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State Regents Tell Rochester School Board to Work with Superintendent

Patti Singer
pattisinger@minorityreporter.net

Rochester City School District Superintendent Terry Dade on Nov. 27 his plan for midyear staff reductions to help close a projected $64.8 million deficit by the end of the school year. File photo

The New York state Board of Regents has told the Rochester Board of Education to work with Superintendent Terry Dade “to make the difficult decisions necessary to close the over $60 million budget deficit” the Rochester City School District is facing.

The Dec. 9 letter to president Van White and the rest of the board is signed by Chancellor Betty A. Rosa, Vice Chancellor T. Andrew Brown and Regent Wade Norwood and written on behalf of the entire Board of Regents.

The letter reinforces an edict by acting Education Commissioner Shannon Tahoe that each board member receive fiscal management training by Feb. 15.

The letter reminds the Rochester board that it is “responsible for managing the district’s expenses within the confines of its appropriated funding.”

An external auditor’s report given Dec. 3 confirmed what Dade had been saying since late September, when the district announced its financial situation: overspending and underbudgeting in the 2018-2019 and 2019-2020 school years created a shortfall. Dade has said that if the district did not take action, the deficit would be approximately $64.8 million by June 2020.

Dade has announced a plan to cut about $28 million in non-classroom spending and approximately another $14 million in staff reductions and cost avoidance. That still leaves about $20 million. Dade has said he planned to lobby the state for more funding.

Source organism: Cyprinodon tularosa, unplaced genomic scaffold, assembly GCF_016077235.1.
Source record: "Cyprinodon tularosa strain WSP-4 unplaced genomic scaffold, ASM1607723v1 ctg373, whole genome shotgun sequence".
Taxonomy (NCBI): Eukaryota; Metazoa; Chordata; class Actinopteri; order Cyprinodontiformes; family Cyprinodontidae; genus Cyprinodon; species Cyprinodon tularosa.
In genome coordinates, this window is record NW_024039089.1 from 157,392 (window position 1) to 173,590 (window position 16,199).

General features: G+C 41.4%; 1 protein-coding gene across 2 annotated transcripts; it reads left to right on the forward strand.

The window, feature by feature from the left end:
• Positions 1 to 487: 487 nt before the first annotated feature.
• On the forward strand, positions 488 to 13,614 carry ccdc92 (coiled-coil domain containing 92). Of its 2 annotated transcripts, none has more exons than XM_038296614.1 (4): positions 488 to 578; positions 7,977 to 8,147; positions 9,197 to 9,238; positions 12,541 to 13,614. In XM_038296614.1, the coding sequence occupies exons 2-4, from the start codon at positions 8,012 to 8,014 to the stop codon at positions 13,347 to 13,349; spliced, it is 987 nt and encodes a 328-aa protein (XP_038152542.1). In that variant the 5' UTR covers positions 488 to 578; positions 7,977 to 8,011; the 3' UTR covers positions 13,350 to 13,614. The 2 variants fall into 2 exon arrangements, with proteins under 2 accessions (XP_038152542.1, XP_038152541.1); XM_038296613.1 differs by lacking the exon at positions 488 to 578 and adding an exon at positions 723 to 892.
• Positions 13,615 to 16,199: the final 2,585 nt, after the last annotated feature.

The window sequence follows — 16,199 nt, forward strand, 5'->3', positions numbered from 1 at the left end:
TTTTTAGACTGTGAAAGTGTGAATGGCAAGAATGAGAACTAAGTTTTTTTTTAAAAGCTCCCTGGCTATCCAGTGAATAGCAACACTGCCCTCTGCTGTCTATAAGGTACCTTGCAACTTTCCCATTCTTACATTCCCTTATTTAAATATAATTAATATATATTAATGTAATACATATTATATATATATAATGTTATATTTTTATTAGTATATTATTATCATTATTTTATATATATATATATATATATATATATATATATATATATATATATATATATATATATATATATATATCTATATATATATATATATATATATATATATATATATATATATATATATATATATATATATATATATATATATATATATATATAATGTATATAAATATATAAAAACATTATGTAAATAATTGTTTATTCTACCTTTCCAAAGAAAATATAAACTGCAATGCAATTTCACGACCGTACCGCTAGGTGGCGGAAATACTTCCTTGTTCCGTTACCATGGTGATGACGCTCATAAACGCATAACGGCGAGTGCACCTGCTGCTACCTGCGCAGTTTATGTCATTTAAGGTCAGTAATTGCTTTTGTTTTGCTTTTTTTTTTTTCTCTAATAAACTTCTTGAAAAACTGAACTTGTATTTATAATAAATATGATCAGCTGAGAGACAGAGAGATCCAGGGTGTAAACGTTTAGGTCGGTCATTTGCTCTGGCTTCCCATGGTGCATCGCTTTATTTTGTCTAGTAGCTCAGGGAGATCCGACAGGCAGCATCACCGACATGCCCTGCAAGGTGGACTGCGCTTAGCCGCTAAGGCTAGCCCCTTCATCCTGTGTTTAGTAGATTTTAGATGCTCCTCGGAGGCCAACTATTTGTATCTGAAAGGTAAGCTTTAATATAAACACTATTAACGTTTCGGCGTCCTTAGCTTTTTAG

On Dec. 5, teachers and parents protested before a school board meeting. On Dec. 9 and 10, students protested the proposed cuts.

The finance committee was scheduled to meet at 5:30 p.m. Dec. 10, and an update from Dade was on the agenda.

The letter from the regents didn’t address any state aid.

The letter reiterated the board’s fiduciary responsibilities. The letter stated that once funding is appropriated, the district shall not shall not go over that amount.

The letter also stated that the board “has a duty to keep itself intimately informed of the district’s finances and to manage such finances so as not to run afoul of this prohibition by spending more money than is appropriated to the district.”

There seemed to be no hints that the district had a budget problem. Board members had said they were given an impression that the budget was on track. The projected 2018-19 deficit did not come to light until an audit early this school year. The report delivered Dec. 3 by the external auditor mentioned an instance of a “lack of management oversight that contributed to the overspending” in 2018-19. The issue with the previous year led Dade to look at the budget for 2019-2020, which showed overspending and underbudgeting.

The letter concludes by saying the state Education Department is working with Dade to implement the plan to improve the district’s academic and fiscal programs.

New York State United Teachers President Andy Pallotta released the following statement in response to the regents’ letter:

“After speaking directly with state Board of Regents Chancellor Betty Rosa, we are confident that the board and the chancellor are in no way supporting mid-year layoffs of Rochester educators. We share their commitment to collaborating to ensure the long-term financial stability of the city school district, but not through mid-year layoffs that would have a devastating impact on the education of Rochester’s children.”

To read the regents’ letter, click below.

This story has been updated with the response from New York State United Teachers.

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